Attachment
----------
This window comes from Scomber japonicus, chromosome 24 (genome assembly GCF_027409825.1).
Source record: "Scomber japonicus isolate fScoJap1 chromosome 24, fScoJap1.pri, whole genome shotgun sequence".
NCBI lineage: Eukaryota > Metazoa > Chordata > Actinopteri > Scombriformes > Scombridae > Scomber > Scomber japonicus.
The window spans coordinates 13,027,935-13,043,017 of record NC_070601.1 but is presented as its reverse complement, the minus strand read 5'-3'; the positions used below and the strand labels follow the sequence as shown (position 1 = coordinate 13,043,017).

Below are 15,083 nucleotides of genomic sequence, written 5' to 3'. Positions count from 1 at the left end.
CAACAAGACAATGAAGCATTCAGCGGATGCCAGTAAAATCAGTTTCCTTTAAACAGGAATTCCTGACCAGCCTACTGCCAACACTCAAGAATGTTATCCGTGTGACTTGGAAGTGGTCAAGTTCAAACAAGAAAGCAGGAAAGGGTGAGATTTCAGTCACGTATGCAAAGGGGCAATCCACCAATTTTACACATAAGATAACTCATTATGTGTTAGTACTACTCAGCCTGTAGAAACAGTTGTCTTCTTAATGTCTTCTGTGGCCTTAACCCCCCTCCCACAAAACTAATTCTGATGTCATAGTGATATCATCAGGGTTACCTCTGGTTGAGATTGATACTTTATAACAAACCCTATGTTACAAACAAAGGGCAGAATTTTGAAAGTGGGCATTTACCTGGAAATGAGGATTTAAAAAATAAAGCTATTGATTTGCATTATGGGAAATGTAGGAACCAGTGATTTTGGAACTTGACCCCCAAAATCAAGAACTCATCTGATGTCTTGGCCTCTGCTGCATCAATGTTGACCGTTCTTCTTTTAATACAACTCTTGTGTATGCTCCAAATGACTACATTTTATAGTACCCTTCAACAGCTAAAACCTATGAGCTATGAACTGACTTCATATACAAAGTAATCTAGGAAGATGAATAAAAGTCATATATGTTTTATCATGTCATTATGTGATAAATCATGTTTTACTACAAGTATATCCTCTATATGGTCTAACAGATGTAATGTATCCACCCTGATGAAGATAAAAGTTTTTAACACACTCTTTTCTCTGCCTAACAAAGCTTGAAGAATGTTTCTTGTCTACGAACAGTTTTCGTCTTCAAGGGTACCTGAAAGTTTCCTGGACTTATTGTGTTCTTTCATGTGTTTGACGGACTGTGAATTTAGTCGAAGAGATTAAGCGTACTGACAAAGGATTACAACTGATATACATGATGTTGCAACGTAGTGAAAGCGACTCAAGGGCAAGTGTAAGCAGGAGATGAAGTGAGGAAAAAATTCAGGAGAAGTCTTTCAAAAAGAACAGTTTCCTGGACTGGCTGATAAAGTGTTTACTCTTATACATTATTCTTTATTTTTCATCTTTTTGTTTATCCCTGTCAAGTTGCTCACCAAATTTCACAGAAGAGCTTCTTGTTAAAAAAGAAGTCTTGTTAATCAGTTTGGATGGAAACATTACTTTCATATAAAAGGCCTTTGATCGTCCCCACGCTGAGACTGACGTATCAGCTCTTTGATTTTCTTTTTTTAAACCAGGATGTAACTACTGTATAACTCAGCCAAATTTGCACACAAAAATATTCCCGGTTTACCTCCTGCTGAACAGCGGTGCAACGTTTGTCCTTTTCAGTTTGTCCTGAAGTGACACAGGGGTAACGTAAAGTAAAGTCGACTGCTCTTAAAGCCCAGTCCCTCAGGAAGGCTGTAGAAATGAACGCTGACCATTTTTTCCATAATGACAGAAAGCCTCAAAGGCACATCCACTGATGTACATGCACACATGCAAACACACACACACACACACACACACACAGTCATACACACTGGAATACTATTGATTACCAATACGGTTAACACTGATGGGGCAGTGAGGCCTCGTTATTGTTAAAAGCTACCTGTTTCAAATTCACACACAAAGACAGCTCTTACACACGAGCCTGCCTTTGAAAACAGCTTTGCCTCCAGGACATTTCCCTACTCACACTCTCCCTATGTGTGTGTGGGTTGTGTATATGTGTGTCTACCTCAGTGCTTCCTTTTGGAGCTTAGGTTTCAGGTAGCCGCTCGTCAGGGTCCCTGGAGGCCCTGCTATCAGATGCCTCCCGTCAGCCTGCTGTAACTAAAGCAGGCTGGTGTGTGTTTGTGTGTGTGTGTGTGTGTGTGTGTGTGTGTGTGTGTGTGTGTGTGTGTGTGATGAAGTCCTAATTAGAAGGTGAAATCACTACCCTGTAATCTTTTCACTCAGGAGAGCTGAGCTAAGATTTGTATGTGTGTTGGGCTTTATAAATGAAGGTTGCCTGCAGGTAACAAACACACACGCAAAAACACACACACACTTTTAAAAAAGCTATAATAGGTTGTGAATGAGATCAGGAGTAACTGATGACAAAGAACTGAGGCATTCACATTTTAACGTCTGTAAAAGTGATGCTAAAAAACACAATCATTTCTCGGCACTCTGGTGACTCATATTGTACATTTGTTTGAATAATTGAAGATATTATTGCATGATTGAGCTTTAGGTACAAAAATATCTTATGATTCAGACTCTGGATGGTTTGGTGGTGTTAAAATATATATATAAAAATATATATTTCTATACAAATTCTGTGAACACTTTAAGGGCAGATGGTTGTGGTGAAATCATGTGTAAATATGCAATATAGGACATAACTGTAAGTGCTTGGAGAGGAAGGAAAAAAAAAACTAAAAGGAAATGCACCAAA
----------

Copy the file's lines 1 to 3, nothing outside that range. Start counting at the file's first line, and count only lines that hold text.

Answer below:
This window comes from Scomber japonicus, chromosome 24 (genome assembly GCF_027409825.1).
Source record: "Scomber japonicus isolate fScoJap1 chromosome 24, fScoJap1.pri, whole genome shotgun sequence".
NCBI lineage: Eukaryota > Metazoa > Chordata > Actinopteri > Scombriformes > Scombridae > Scomber > Scomber japonicus.